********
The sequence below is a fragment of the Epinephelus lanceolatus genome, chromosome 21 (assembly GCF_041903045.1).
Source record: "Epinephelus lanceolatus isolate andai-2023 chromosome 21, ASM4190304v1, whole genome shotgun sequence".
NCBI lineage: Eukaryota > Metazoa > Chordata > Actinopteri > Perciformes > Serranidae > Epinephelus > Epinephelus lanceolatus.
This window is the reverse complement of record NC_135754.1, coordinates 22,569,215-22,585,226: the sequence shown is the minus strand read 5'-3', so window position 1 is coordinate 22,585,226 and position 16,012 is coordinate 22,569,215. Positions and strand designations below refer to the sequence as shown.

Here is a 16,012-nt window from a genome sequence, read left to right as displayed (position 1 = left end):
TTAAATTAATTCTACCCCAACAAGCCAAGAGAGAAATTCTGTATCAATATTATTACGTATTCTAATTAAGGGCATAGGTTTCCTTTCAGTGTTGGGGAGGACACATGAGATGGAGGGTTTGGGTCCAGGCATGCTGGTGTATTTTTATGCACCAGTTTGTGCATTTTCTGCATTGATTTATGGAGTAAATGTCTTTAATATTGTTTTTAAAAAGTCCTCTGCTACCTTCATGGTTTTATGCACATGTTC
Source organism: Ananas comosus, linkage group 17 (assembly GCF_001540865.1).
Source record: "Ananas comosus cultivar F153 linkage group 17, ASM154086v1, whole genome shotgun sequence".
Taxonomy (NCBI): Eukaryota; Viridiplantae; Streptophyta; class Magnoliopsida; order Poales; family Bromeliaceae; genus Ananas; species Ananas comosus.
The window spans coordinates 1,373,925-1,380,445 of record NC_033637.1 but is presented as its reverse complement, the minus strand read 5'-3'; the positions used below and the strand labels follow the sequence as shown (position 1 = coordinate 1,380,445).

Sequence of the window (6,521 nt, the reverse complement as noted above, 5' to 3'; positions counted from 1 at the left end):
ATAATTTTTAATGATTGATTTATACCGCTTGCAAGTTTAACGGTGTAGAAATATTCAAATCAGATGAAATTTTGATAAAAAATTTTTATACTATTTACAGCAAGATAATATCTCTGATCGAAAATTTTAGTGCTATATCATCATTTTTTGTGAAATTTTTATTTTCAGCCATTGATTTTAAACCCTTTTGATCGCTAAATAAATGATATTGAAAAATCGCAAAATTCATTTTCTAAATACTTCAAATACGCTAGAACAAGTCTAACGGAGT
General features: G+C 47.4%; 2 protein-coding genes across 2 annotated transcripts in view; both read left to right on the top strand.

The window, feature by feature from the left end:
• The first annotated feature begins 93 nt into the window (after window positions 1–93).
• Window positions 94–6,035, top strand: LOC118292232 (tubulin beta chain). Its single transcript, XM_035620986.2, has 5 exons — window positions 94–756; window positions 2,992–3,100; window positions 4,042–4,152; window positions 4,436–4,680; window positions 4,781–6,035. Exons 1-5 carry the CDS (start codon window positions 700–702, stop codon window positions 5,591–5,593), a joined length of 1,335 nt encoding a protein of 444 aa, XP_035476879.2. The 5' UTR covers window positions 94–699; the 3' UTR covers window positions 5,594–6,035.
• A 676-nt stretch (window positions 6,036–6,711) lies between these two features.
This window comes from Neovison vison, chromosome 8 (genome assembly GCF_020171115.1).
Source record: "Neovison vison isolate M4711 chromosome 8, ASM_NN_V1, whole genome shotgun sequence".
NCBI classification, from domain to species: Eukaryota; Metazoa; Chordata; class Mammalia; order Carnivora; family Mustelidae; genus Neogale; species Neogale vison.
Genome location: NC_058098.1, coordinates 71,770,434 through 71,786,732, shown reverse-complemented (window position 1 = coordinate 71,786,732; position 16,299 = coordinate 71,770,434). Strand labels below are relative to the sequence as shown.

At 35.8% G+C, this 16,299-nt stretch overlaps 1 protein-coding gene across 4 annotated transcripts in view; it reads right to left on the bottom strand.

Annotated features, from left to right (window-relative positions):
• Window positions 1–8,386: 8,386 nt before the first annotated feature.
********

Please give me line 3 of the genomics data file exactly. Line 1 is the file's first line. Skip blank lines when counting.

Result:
NCBI lineage: Eukaryota > Metazoa > Chordata > Actinopteri > Perciformes > Serranidae > Epinephelus > Epinephelus lanceolatus.